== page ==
DNA (Deoxyribonucleic acid)

Adult human body contains about 600 grams of DNA (Deoxyribonucleic acid).

Each somatic cell contains approximately 0.006 nanograms of DNA.

The vast majority of DNA molecules are stored within the nucleus of the cell and covered with proteins, together forming chromosomes.

Within the chromosome DNA is packaged into chromatin consisting of structural histone proteins and nonhistone proteins.

The structure of DNA has four bases: thymine (T), adenine (A), cytosine (C), and guanine (G).

Formation of DNA (during cell division) requires nucleotides, molecules that are the building blocks for DNA. 


The purine bases (adenine and guanine) and pyrimidine bases (thymine and cytosine) are bound to deoxyribose and phosphate and incorporated as necessary. 


Normally, the nucleotides are synthetized de novo from amino acids and other precursors.


A small part of nucleotide production,  is ‘recycled’ from degraded DNA of broken-down cells: salvage pathway”.

DNA is composed of two strands of nucleotides coiled around each other, linked together by hydrogen bonds and running in opposite directions.

Each strand is composed of four complementary nucleotides – adenine (A), cytosine (C), guanine (G) and thymine (T) – with an A on one strand always paired with T on the other, and C always paired with G.

Each strand is used to reconstruct the other, an idea central to the passing on of hereditary information between generations.

The nucleosome is the basic repeating unit in chromatin, made up of 146 base pairs of 2 superhelical turns of DNA wrapped around an 8 histone core, the octamer.

Organized into genes, which are long segments of DNA that include protein-coding regions (exons) and non-coding regions (introns).

Exome refers to the portion of the human genome that contains the DNA sequence that directs protein synthesis, the exons.

Exons of most known genes referred to as the exome.

The 22,000 known genes are comprised of approximately 180,000 exons and represent about 3% of the genome.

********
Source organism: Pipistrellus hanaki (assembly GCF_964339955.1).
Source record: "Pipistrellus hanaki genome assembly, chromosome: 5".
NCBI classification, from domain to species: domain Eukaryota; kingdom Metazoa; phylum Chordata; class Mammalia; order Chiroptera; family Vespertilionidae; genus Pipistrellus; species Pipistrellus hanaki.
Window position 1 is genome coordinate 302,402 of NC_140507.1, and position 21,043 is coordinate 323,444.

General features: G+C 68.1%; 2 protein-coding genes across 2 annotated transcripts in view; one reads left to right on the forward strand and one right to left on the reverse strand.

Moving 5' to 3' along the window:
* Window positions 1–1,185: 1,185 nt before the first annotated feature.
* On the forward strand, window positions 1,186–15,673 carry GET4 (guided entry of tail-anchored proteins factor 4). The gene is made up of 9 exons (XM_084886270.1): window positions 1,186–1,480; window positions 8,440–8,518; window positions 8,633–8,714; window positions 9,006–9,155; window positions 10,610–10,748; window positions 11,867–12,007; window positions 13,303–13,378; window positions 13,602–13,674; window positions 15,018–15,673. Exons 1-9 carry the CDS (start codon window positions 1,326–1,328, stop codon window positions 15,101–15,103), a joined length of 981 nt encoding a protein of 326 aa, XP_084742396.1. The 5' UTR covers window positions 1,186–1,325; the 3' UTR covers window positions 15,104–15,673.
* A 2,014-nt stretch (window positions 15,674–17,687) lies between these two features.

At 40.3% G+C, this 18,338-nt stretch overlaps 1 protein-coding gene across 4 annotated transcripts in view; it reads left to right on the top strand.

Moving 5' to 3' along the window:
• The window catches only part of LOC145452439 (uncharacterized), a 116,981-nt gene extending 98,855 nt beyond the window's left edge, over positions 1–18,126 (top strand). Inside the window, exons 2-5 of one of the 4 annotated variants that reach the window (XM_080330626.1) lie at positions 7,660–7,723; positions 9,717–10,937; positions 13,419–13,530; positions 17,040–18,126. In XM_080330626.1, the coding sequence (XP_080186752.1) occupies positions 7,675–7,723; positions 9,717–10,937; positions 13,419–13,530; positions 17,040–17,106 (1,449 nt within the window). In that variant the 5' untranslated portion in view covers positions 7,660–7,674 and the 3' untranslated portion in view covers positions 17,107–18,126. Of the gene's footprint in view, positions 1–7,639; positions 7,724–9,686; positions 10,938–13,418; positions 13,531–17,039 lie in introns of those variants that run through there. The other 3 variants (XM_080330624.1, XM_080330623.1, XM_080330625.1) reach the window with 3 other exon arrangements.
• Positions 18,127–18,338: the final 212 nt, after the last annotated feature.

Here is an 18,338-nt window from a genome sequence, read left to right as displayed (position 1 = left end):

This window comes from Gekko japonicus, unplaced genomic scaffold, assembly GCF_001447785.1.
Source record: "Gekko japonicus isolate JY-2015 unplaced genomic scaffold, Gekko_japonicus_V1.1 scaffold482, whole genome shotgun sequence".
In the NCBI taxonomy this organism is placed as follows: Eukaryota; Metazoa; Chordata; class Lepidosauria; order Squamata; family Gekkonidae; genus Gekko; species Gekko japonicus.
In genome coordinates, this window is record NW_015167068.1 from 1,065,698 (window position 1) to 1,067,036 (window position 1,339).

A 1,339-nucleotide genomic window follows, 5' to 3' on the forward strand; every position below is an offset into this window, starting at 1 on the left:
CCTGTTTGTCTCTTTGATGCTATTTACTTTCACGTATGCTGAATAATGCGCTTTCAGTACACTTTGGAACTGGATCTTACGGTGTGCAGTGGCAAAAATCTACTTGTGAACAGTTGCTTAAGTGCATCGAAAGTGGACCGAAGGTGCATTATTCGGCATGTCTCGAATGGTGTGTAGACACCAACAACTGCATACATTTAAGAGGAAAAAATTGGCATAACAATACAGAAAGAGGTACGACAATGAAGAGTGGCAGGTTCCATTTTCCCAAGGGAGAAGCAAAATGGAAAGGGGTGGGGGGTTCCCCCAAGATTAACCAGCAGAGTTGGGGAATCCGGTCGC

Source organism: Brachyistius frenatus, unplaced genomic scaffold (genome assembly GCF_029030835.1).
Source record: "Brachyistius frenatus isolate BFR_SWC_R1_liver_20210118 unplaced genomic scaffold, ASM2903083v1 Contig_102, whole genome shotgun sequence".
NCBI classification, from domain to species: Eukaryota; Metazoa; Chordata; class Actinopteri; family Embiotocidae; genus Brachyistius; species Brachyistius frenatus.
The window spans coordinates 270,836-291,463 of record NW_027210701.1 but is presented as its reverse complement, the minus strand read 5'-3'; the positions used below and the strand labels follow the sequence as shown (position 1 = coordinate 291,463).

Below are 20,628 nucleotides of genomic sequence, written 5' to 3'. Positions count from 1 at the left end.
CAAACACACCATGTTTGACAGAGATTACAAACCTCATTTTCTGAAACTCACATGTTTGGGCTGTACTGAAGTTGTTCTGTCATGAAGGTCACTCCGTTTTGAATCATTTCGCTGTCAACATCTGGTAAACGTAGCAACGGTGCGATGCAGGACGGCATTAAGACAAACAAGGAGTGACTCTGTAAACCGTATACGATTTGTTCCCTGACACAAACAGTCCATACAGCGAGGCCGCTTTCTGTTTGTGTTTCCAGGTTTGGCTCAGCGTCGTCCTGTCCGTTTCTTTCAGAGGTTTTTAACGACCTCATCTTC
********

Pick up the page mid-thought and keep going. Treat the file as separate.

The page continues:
Most errors in DNA sequence that lead to altered protein function in tumors are located in the exons, therefore, exome sequencing is an efficient method for tumor DNA sequence analysis to uncover genetic causes for tumor behavior.

The specificity is determined by the base sequence which is stored in duplicate form as a double helical structure that allows correction of sequence errors and replication of information during cell division.

A double-stranded helical molecule, with each strand composed of nitrogenous bases (two purines: adenine and guanine, and two pyrimidines: thymine and cytosine) on a background of deoxyribose sugar and phosphoric acid.

The base sequence of a single strand of DNA is the template for replication by DNA-dependent DNA polymerases that unwind the double helix and copy each strand.

In DNA, gene copy number abnormalities, gains or losses, and structural variants such as translocations/rearrangements can be analyzed, as well as small DNA mutation sequence changes.
DNA changes often present as single nucleotide variants or insertions or deletions of small numbers of base pairs within a gene.

Gene mutations can cause gain or loss of function, and can regulate transcription of the gene or stability of the RNA transcript.
Expression of gene RNA or protein gene products can be evaluated by their presence, or quantified by the amount of RNA or proteins expressed.

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